I liked tall, skinny hipsters before tall, skinny hipsters even existed. Back then, the only Williamsburg was colonial and thrift stores were for donation only.
This was junior high. The guys were my friends—they were all over six two, all lanky, all in jeans big enough to share. Mike, Frank, Graham, and the Steves overlooked my plain scrubbed face and messy hair. We talked about music no one had heard of, the type of music that made your heart break when you were alone, or defined an evening of a circle of us smoking pot in the basement taking snapshots with a disposable camera. They wore plaid shirts and skater shirts, said ironic politically topical jokes in french class, thought Billy Corgan was a god, and were all secretly brilliant.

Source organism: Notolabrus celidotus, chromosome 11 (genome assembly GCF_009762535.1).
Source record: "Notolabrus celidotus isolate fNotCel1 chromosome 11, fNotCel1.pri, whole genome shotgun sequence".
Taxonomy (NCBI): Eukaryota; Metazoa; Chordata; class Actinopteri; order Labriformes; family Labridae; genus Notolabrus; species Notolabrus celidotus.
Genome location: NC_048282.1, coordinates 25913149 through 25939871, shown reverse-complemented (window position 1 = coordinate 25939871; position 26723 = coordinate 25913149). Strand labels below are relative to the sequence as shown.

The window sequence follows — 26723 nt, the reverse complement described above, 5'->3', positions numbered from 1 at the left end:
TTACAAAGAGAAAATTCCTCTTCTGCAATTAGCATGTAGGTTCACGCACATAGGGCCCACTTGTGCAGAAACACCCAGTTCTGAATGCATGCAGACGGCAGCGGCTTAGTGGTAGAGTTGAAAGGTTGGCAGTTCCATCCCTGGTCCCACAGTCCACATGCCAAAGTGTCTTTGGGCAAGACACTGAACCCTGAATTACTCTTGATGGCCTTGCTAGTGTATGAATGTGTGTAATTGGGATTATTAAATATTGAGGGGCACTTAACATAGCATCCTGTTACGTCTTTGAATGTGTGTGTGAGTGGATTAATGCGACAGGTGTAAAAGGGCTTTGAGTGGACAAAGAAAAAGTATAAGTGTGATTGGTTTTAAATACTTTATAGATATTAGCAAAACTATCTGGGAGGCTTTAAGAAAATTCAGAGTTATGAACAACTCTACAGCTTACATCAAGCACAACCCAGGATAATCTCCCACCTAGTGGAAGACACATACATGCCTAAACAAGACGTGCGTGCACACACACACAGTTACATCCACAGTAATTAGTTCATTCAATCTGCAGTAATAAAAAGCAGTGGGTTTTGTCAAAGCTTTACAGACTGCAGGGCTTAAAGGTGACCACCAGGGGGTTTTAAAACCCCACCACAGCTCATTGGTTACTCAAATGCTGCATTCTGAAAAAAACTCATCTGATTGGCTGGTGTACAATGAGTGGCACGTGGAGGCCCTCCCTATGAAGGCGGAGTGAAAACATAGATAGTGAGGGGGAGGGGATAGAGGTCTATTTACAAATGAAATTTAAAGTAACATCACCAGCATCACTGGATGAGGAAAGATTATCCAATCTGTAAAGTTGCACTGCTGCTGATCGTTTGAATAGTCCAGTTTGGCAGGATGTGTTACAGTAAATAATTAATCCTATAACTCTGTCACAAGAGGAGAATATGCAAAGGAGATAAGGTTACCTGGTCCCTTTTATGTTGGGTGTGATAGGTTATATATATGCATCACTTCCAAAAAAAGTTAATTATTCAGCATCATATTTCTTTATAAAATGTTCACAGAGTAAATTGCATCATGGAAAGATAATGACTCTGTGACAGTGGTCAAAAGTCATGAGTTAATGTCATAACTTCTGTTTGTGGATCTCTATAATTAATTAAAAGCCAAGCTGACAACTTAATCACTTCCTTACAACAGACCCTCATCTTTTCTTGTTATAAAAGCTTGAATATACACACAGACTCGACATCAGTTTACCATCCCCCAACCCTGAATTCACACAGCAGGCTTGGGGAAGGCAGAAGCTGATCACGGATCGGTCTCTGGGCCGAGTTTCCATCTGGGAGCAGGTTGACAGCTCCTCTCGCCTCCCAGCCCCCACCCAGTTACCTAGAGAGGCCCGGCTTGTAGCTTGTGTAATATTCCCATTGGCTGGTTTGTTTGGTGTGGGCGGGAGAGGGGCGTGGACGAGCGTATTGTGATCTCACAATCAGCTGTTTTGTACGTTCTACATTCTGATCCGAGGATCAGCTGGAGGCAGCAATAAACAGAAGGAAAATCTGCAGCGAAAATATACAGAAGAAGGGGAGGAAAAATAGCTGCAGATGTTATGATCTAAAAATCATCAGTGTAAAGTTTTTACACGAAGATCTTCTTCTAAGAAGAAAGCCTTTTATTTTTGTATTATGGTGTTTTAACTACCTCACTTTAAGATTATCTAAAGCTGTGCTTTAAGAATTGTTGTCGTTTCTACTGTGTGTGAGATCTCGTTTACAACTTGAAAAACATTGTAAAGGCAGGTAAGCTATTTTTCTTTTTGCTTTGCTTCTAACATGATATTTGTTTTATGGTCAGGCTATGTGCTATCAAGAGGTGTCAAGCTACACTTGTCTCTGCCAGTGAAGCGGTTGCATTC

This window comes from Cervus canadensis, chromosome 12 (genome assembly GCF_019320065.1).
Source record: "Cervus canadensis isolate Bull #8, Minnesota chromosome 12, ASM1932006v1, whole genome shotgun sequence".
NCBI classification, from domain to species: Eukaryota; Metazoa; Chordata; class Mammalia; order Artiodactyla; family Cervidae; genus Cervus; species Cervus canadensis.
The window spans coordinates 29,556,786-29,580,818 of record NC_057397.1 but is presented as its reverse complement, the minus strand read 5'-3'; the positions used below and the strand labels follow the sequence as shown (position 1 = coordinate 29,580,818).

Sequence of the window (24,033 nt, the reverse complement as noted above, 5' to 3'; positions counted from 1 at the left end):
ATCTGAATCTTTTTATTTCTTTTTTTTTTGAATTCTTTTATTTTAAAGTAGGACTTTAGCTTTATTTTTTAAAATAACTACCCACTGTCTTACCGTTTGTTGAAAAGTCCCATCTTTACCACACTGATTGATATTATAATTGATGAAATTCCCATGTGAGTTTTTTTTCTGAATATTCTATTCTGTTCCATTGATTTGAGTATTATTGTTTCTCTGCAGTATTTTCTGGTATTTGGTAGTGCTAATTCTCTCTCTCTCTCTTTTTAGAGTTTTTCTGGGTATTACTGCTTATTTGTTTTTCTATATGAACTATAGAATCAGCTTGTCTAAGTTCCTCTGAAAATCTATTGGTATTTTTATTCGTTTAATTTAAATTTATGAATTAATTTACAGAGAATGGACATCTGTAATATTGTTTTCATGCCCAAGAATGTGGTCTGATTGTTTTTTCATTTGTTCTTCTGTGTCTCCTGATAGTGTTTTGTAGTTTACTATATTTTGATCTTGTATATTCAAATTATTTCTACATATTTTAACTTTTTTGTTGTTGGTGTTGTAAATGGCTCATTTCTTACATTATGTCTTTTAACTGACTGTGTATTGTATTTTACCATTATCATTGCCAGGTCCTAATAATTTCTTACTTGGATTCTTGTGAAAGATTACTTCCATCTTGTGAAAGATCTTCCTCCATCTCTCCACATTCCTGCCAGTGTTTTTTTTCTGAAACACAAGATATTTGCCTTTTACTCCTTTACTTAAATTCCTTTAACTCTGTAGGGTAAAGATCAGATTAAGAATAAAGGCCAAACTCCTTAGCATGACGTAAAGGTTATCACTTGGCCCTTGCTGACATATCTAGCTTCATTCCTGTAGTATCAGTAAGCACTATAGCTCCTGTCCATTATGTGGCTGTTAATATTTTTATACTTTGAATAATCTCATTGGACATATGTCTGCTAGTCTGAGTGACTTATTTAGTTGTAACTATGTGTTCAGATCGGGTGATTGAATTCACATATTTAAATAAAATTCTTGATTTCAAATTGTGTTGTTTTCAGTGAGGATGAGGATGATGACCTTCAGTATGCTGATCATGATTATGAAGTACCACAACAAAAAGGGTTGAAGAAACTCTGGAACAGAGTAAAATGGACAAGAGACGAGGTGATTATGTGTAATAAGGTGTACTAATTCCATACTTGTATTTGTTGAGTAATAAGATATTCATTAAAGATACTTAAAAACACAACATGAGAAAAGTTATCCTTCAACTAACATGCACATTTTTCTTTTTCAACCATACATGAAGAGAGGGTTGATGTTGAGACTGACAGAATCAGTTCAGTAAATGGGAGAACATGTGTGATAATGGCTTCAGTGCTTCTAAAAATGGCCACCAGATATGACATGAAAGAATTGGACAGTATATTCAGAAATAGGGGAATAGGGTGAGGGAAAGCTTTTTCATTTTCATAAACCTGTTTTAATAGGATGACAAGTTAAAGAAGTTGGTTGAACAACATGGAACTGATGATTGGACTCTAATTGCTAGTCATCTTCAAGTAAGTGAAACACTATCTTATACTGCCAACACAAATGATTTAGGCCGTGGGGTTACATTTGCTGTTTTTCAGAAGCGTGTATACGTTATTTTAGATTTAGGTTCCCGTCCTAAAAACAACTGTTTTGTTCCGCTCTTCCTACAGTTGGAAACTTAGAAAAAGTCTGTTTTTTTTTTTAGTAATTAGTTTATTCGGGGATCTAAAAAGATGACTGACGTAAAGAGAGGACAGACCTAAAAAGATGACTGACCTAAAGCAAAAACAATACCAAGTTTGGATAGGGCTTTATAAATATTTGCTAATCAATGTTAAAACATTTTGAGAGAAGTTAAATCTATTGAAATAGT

In high school, sometimes, someone would bring over a guitar. We would sit in the basement, absentmindedly smoking, listening to someone strum Over the Hills and Far Away. I wasn’t pretty. No one tried to kiss me. We just sat around—a short red head girl and a mess of tall, skinny boys—listening and waiting.